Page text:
Since all of these items need to be baked, I would either cook them at home and take them in an insulated bag or wrapped in aluminum foil or would arrange some time in the hostess' oven ahead of time, "This dish will need ten minutes in the oven. Would it be possible to use your oven for ten minutes? If not, I'd be happy to bring something else."

Enjoy!

zurgswife
06-20-2006, 05:07 PM
breads, gourmet cheeses and chocolates would be top on my list.

Daisysmom
06-20-2006, 05:16 PM
I wouldn't take a food item. I would be inclined to take a small gift box with a couple of cute wine charms in it, or maybe a wine-themed photo frame that they could use to put a picture from the party in later - something unique.... Usually, at functions such as these, the hostess has put a lot of thought and effort into the menu, the tablescape, etc., and if you bring in food that isn't always appreciated. Great thing to do for more casual things, but not the CEO/wife's intimate party. If you do take flowers, take them in a nice vase or basket so that they can just be placed on a table somewhere. You don't want her to have to go into florist mode to get them into a container. Whatever you decide, do follow-up the next day with a hand-written thank-you card telling them how nice it was to be invited, what you especially enjoyed, and how much you appreciated spending the evening with them. :)

branv
06-20-2006, 05:23 PM
What a nice CEO to do this for all of you!

IMHO, I would never bring dish/food to such a party. Even at a close friends house, or a casual affair, I would still be certain to call up first and ask what I could bring before showing up with food. A host or hostess already generally has not just the menu planned out, but even a certain "appearance" - table display, etc...and especially when we're speaking of a nicer gathering (and even more so when caterers are involved). If you bring your dish, no matter how nice it looks, it may not pair well with what they have planned whether on the palate or in appearance. Besides, you may be competing with something they already have.

However, a box of fine chocolates or a small basket of goodies would be a nice hostess gift as she/he is not likely to feel pressured to put that out for their guests. I, personally speaking, would be pleased with a lovely bouquet of flowers...and on this level, certainly not something with a cellophane wrapper on it. Something creative and lovely...Whole Foods which have flower departments have made some gorgeous creative bouquets before, and it won't break the bank.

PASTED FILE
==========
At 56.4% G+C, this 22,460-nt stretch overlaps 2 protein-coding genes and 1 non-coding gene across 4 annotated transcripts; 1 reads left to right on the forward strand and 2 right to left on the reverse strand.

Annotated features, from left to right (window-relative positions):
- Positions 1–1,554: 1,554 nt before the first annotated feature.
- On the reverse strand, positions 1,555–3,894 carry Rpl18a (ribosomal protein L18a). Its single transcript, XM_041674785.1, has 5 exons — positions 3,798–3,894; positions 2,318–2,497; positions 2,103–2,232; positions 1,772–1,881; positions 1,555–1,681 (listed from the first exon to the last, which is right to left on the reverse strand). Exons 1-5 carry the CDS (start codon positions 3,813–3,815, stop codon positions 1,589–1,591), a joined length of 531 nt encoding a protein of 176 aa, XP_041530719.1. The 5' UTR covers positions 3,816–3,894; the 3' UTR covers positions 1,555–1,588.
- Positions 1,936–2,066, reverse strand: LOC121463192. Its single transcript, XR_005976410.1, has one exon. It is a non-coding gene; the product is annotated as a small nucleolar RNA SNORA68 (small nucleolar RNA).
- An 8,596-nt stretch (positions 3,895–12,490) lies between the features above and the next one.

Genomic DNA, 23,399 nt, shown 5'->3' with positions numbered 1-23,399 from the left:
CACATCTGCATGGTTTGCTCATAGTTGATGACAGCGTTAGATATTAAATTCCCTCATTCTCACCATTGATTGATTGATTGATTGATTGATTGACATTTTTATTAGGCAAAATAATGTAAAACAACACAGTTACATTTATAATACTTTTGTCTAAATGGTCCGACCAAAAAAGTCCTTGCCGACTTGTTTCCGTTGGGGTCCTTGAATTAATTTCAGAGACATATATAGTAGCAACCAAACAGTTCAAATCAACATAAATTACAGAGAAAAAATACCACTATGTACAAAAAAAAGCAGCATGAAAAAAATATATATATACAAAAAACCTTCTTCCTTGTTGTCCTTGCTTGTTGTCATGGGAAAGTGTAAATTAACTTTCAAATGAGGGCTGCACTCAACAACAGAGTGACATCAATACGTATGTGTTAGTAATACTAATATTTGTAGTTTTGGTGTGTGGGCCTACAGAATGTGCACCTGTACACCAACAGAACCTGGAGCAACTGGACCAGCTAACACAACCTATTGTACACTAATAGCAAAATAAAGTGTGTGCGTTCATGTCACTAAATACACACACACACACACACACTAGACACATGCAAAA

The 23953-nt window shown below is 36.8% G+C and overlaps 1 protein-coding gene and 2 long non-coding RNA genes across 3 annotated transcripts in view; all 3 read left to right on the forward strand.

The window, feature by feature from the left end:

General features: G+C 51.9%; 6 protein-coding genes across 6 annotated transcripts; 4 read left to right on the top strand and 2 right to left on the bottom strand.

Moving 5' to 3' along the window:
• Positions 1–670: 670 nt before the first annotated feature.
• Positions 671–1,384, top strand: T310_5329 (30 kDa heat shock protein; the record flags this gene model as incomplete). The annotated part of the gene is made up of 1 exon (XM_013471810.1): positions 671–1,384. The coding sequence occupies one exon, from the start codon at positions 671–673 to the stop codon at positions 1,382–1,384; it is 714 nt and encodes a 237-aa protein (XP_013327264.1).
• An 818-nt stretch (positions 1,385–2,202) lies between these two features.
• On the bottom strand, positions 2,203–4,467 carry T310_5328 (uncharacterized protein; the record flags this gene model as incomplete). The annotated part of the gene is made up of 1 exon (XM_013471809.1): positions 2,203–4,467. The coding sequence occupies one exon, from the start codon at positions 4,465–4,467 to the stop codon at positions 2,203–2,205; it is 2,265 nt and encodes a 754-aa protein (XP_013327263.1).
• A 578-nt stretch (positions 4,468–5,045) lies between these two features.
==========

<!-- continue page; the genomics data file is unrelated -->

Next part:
It's always hard to tell with these things because everyone is an individual with different sets of etiquette values. I would tend to agree that it is likely your CEO is not expecting host gifts from his employees (generally you don't gift UP the chain of command), but I also agree that a thank you note is a must. I'm sure they'll just be grateful if no ones gets drunk and spills red wine on their carpet :thumbsup2

disneysteve
06-20-2006, 05:27 PM
I disagree with bringing any food intended to be served at that event. You are invited to a wine and cheese party. Bringing cheese just isn't appropriate. I'm sure they put a fair amount of thought into selecting the cheeses being offered to be sure they complement each other nicely or fit some theme (all French or all goat cheese or whatever). Same reason I wouldn't bring wine to a wine tasting.

That's why I suggested the gourmet basket - items that would be for them to enjoy at a later date rather than during that party.

calypso*a*go-go
06-20-2006, 06:49 PM
I think you should go with your original plan and bring flowers for the wife. That way you are acknowledging your appreciation for being invited but not bringing anything that might conflict with something they may already be serving. Then as mentioned previously, follow it up with a nice "thank you" note.

mlwear
06-20-2006, 07:59 PM
Are the three of you going in together for the gift? Will you arrive together? If all of you are arriving together, I would bring flowers but have them arranged in a cute basket or something like that. I wouldn't bring in a big flower arrangement and I wouldn't bring in a plain bouquet. As someone wrote earlier the hostess may not want to arrange flowers or find a vase when you arrive.